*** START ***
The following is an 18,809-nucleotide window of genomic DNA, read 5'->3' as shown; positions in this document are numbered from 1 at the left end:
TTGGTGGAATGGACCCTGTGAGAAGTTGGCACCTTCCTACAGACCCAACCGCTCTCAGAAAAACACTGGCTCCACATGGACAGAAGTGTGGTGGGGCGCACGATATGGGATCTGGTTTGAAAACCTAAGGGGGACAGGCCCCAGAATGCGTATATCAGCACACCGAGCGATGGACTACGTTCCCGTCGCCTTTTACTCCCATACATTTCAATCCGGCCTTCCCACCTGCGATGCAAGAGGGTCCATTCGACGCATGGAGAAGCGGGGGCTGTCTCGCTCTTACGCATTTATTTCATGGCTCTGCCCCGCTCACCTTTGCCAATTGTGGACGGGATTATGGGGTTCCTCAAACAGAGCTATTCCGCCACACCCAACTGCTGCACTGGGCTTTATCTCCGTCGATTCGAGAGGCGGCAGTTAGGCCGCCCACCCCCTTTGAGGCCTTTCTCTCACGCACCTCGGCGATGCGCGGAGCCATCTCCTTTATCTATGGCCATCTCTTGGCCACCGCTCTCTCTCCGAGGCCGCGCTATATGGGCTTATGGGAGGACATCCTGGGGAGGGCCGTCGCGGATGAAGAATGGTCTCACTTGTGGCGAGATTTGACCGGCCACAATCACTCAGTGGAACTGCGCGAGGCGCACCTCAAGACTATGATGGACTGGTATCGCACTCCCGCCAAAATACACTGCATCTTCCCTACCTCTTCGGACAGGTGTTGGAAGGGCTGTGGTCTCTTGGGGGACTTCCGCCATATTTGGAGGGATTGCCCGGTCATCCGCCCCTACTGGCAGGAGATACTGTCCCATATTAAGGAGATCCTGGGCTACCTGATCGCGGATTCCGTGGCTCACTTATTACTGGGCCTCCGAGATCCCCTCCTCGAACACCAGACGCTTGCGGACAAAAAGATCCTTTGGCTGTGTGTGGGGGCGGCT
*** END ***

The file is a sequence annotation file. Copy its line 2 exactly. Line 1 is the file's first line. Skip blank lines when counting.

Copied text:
TTGGTGGAATGGACCCTGTGAGAAGTTGGCACCTTCCTACAGACCCAACCGCTCTCAGAAAAACACTGGCTCCACATGGACAGAAGTGTGGTGGGGCGCACGATATGGGATCTGGTTTGAAAACCTAAGGGGGACAGGCCCCAGAATGCGTATATCAGCACACCGAGCGATGGACTACGTTCCCGTCGCCTTTTACTCCCATACATTTCAATCCGGCCTTCCCACCTGCGATGCAAGAGGGTCCATTCGACGCATGGAGAAGCGGGGGCTGTCTCGCTCTTACGCATTTATTTCATGGCTCTGCCCCGCTCACCTTTGCCAATTGTGGACGGGATTATGGGGTTCCTCAAACAGAGCTATTCCGCCACACCCAACTGCTGCACTGGGCTTTATCTCCGTCGATTCGAGAGGCGGCAGTTAGGCCGCCCACCCCCTTTGAGGCCTTTCTCTCACGCACCTCGGCGATGCGCGGAGCCATCTCCTTTATCTATGGCCATCTCTTGGCCACCGCTCTCTCTCCGAGGCCGCGCTATATGGGCTTATGGGAGGACATCCTGGGGAGGGCCGTCGCGGATGAAGAATGGTCTCACTTGTGGCGAGATTTGACCGGCCACAATCACTCAGTGGAACTGCGCGAGGCGCACCTCAAGACTATGATGGACTGGTATCGCACTCCCGCCAAAATACACTGCATCTTCCCTACCTCTTCGGACAGGTGTTGGAAGGGCTGTGGTCTCTTGGGGGACTTCCGCCATATTTGGAGGGATTGCCCGGTCATCCGCCCCTACTGGCAGGAGATACTGTCCCATATTAAGGAGATCCTGGGCTACCTGATCGCGGATTCCGTGGCTCACTTATTACTGGGCCTCCGAGATCCCCTCCTCGAACACCAGACGCTTGCGGACAAAAAGATCCTTTGGCTGTGTGTGGGGGCGGCT